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Henderson delays hearing on ice cream warehouse proposal

The Henderson City Council delayed a hearing Tuesday on a proposed Blue Bell ice cream distribution center that’s being fought by neighbors, one of whom filed a lawsuit this week.

Mayor Andy Hafen said the city has asked the company to do a study on vehicle noise and hold another community meeting. The council will decide April 21 whether to overturn the project’s approval by the Planning Commission.

Howard Howe, who filed the court case seeking to stop the project Monday, also was one of five residents who appealed the case to the City Council.

Howe’s court complaint asks a Clark County District Court judge to bar Blue Bell’s project because its 10,000-gallon, above-ground diesel storage tank would violate covenants on the property.

As of Tuesday evening, no court hearing had been scheduled.

Blue Bell officials did not respond to requests for interviews last week and this week. Two company representatives who were at the council meeting Tuesday said they could not comment.

Brenham, Texas-based Blue Bell wants to build a 14,700-square-foot facility in eastern Henderson, including offices and a cold-storage warehouse. The company says 18 to 22 trucks a day would leave from the warehouse, starting about 4:30 a.m. The diesel tank, which requires special city approval called a conditional use permit, would be used to fuel the trucks.

Howe and others said that kind of warehouse doesn’t belong in the area. Jim Anderson, president of the Calico Ridge homeowners’ association, said he’s not opposed to industrial developments — simply to incompatible ones.

The small industrial zone along Olsen Street already includes a Unilever ice cream facility and an industrial park filled with small businesses. The nearby homes include the Calico Ridge development, where Howe also lives.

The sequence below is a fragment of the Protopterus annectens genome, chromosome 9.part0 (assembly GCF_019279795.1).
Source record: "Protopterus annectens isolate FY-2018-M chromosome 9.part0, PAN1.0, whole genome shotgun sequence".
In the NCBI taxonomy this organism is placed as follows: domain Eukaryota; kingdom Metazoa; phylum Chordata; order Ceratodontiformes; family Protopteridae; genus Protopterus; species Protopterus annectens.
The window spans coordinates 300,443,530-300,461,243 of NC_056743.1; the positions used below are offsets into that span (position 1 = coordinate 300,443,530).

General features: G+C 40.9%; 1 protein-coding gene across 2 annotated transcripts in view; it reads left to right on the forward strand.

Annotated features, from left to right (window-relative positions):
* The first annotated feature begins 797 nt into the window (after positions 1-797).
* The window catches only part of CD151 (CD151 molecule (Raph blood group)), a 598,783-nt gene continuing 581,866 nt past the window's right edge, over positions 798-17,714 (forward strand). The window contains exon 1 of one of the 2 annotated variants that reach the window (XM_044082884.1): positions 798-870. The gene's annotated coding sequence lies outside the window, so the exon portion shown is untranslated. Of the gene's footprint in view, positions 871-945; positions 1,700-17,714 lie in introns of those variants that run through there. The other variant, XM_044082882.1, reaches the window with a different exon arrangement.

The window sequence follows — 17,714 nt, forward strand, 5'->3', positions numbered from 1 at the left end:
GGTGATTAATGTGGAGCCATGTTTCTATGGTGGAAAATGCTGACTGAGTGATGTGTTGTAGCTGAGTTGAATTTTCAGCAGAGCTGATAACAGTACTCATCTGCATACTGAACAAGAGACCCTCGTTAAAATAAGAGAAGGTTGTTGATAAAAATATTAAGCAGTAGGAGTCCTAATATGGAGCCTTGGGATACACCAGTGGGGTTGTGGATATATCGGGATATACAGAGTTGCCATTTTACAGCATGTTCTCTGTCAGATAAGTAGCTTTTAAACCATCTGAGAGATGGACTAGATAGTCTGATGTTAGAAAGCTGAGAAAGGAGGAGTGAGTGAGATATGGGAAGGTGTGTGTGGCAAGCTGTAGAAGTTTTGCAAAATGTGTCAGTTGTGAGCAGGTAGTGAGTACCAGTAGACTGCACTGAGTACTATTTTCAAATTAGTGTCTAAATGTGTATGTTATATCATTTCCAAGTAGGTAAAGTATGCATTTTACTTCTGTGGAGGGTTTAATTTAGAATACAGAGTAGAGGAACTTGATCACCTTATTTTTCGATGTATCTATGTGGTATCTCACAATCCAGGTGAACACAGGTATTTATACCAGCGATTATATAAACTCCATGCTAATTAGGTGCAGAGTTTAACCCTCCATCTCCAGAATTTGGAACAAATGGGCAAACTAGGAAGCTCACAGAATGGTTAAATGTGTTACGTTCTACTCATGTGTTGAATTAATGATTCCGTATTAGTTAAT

Assistant City Manager Bristol Ellington said the debates over industrial projects in the area started before he joined Henderson’s planning department 18 years ago.

In a January filing with the city, Blue Bell called most of the residents’ concerns “misunderstandings.” The company said it had already made some concessions to try to be a good neighbor, agreeing to eliminate backup beeping on its trucks. It also said it plans to use the best fuel tank on the market, a double-walled, bullet- and impact-resistant model.

Howe said he read all the restrictions on property in the area when he bought a commercial building 10 years ago. He expected new businesses in the area to be similar to those in Ridge View Industrial Park, next to Blue Bell’s proposed site. Its small buildings hold garage-door installation, granite-cutting and vitamin sales businesses, among others.

Howe said he doesn’t understand how the site, miles away from freeways, makes for a good distribution center for the entire Las Vegas area.

He and his allies think it’s unsafe to have fuel storage so close to homes and other businesses. Standing by the site this week, the group discussed what happened at a February Planning Commission meeting. They said the chairman observed that surrounding commercial buildings would be a buffer, protecting homes in the event of an explosion or other problem on the Blue Bell site.

“Does that make you a sacrificial lamb?” Anderson asked Howe.

Craig Bauske, who also lives and owns a commercial building nearby, said he worries what could happen on still-vacant land nearby if the Blue Bell project is approved.

“We have to fight this,” Bauske said. “We don’t have any choice.”

Contact Eric Hartley at ehartley@reviewjournal.com or 702-550-9229. Find him on Twitter: @ethartley.

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